How to change destructive behavior and overcome shame

by | October 26, 2015

I received the following email in response to this article about drugs and addiction:

“Stephen, I really think you’re on to something here, but I don’t think you go far enough. How does one go on to meet the real need. Take your example of pornography for instance? How does one meet the real need? How about drug abuse because a person likes the high (I assume the low doesn’t offset the high). Perhaps consider a follow up article that can aid readers to determine how to complete their transformation.”

He’s absolutely right.

The challenge is trying to cover the depths in a newsletter format. The answer to this question would really require a book.

I’ll do my best to give you an overview here, with recommended reading if you want to explore this topic further.

Identify the real need

First, the real challenge for most of us isn’t actually meeting the need, but rather identifying the real need. We have trouble meeting our needs less because we don’t know how to and more because we can’t identify them.

For example, why do men get addicted to pornography? On the surface, it seems like the need is merely biological and physiological.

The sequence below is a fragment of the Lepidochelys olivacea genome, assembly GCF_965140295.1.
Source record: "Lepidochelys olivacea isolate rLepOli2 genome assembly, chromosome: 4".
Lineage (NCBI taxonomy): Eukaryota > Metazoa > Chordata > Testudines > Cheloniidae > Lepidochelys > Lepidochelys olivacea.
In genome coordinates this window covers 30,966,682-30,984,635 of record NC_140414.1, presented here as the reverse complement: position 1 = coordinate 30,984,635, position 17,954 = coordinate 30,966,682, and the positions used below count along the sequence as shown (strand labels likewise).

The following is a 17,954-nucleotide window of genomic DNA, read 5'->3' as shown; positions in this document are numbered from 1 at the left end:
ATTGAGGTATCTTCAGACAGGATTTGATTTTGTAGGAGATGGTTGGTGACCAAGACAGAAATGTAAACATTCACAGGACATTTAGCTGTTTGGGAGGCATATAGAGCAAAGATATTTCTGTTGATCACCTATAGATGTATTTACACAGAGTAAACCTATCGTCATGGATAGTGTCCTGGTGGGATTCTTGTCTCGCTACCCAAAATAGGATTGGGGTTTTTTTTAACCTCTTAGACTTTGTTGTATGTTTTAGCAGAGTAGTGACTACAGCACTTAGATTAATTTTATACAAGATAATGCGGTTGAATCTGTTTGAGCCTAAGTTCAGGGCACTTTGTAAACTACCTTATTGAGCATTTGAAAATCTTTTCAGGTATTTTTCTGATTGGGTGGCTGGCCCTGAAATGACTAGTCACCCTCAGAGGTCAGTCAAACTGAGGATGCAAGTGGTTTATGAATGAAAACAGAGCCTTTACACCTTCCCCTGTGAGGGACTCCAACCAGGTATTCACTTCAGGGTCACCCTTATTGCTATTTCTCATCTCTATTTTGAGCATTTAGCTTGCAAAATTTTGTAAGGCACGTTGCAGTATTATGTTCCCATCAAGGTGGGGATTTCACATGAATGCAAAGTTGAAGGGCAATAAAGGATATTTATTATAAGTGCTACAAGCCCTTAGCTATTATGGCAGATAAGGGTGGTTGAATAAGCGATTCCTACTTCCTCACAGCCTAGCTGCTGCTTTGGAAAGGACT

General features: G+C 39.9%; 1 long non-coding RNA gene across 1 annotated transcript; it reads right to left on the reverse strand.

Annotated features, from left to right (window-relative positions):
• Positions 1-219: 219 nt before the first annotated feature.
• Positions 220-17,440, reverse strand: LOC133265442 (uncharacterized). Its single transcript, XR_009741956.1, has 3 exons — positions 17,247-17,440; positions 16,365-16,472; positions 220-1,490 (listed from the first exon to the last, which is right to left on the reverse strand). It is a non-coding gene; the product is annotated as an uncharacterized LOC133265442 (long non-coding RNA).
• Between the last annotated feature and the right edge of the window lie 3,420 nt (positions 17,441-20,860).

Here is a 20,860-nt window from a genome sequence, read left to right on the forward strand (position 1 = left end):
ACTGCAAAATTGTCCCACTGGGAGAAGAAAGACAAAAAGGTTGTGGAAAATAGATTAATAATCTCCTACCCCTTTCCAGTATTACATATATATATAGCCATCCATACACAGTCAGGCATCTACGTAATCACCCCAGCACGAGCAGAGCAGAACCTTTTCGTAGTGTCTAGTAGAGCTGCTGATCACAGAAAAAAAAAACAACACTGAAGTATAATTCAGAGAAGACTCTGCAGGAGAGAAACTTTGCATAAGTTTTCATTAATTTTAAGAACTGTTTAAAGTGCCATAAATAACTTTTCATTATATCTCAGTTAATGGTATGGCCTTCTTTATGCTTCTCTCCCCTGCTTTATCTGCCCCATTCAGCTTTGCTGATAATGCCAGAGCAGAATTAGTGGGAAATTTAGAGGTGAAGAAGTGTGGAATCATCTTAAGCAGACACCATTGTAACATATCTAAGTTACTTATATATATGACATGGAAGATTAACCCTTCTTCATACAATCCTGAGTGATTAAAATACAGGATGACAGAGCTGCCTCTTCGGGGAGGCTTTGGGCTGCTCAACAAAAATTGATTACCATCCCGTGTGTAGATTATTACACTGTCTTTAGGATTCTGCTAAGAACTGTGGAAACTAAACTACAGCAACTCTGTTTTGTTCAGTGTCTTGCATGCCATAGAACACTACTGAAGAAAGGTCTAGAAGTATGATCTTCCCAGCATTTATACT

But the biological sex drive simply hijacks and masks a much deeper truth: What pornography addicts really yearn for is emotional connection.

Because of emotional wounds, they crave to feel wanted, and pornography gives them the illusion and feeling that they are desperately wanted.

This is why my definition of a lie is anything that promises to meet our needs but doesn’t. And lies usually don’t meet our needs because they conceal the real, actual need and replace it with counterfeits.

As another reader responded to me, with whom I absolutely agree:

“99.99% of the time the unmet need is emotional. We don’t know how to get our emotional needs met because we are taught from a young age that our emotional needs are somehow not valid or that we shouldn’t feel’ a certain way. This is especially true with men.

“Most of the time the unmet need is as simple as a hug. A hug produces the same feel good chemicals as sugar, cocaine, or even porn.

“But we leave the need unmet because to be vulnerable is to risk being seen as weak. And weakness, according to societal standards, is a bad thing.

So, avoid drugs, get more hugs. Sounds very simple and it is. It’s the being vulnerable enough to ask part that can sometimes seem impossible.”

(For tools to learn how to identify and meet your needs, click here to download my free toolkit now.)